Heavyweights and knockouts go together like artillery and shells, submarines and torpedoes. Several active heavyweight fighters have impressive knockout records. David Haye (26-2, 24 KOs), Tyson Fury (19-0, 14 KOs), Seth Mitchell (25-0-1, 19 KOs), Chris Arreola (35-2, 30 Kos), and WBA belt holder Alexander Povetkin (24-0, 16 KOs) are a few of the heavyweights noted for carrying clout in their fists. Haye, Povetkin, and Arreola are veterans; Fury and Mitchell are up-and-comers, and prize fighting aspirations for all presumably include supplanting a Klitschko on the heavyweight throne.
Boxing fans need to be hopeful somebody from today’s group of heavyweights will light up the flickering heavyweight division, and there is no better way for fighters to garner attention and make fans crave for fights than to engage in significant bouts in which thunderous punches and action drain boxing fans as much as the activity in the ring takes a toll on the fighters. To capture imaginations and create demands for their fights, heavyweights of today would be wise to take commentary from a boxing hall of fame inductee as advice to execute the ring.
During the thrilling sixth round of Andre Berto’s failed title defense against Victor Ortiz, HBO’s Jim Lampley exclaimed, “Unbelievable! What a fight!” Lampley continued with a reference: “George Foreman and Ron Lyle stand aside. We have an amazing slug-fest in Connecticut.” Foreman-Lyle, the words conjure images of violence for those who have seen it, particularly for fans–including this writer–who saw the fighters unload on live television on a Saturday afternoon, January 24,1976. Lyle, a big man with power, had three losses on his record: decision losses to sturdy contender Jerry Quarry and tricky boxer Jimmy Young, and an 11th round TKO in his most recent fight to champion Muhammad Ali. Foreman, on the other hand, hadn’t fought since his KO loss to Ali in Zaire in October of 1974. Credit the two big bangers for not crushing tomato cans before taking on a legitimate threat.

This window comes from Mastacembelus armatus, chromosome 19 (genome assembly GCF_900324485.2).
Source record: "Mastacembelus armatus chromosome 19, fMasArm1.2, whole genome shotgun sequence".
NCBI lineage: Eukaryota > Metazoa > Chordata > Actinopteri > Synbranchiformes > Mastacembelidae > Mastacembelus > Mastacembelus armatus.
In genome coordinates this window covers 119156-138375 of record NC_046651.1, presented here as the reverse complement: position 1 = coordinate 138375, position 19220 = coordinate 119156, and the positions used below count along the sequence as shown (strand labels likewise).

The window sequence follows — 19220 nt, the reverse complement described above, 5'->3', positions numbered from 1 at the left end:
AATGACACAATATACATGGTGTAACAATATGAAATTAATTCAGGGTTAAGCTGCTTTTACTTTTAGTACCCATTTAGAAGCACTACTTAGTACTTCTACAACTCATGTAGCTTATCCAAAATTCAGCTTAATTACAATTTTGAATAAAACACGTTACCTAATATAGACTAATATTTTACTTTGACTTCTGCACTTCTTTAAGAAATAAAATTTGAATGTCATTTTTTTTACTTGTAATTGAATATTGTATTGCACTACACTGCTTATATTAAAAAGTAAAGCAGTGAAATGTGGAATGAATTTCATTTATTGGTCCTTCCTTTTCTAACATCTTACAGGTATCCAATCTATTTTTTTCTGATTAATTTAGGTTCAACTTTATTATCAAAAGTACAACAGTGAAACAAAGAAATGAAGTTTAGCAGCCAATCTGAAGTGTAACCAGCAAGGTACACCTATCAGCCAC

The effusive Howard Cosell called the bout with future International Boxing Hall of Fame member Ken Norton as his color analyst. Lyle staggered Foreman in the first round; Foreman wobbled Lyle in the shortened second round, and after a slow-for-this-fight third round, punches rained in the fourth round, as did Foreman and Lyle in the direction of the canvas. Lyle was decked once, and Foreman hit the canvas twice, the last knockdown occurring near the end of the round and leaving George in an unusual knees and face position on the canvas. Foreman beat the count, and his and Lyle’s continued slugging in the fifth prompted the reserved Ken Norton to make a dead-on point to Cosell: “This is really a heavyweight fight, Howard. Just total guts here and power.” In the end, Foreman’s power prevailed and put Lyle on the canvas for a 10-count.
The time has arrived for today’s heavyweights to embrace Norton’s statement and fight with “total guts” and “power.” Haye and Arreola had their chances at a Klitschko. Both men failed. Mitchell showed his guts and power in a KO of Chazz Witherspoon (30-3, 22 KOs), after being badly shaken in the first round. Povetkin showed his mettle against WBO cruiser weight champion Marco Huck (34-2-1, 25 KOs). Similar courageous acts in the ring might be more difficult to summon against a Klitschko, however. Glimmers in the heavyweight division catch the eye occasionally, but for now are no more than a grain or two of gold in a heavyweight-sized pan of sand and murky water.
According to boxing writer Dan Rafael of ESPN.com, Vitali Klitschko might be at the end of his career pending the outcome of a political election. Vitali’s retirement will create a void in the heavyweight division, a space to be filled by his brother Wladimir or a hard-nosed contender. Big, heavy hitters exist in the heavyweight division; now these heavyweights must answer a simple question before laying claim to greatness: will you bring “total guts” and “power” into the ring each fight? Fighters will invariably answer yes. Their actions in the ring will provide answers for boxing fans regarding the state of the heavyweight division.
Sources: http://boxrec.com/ for records and dates of fights.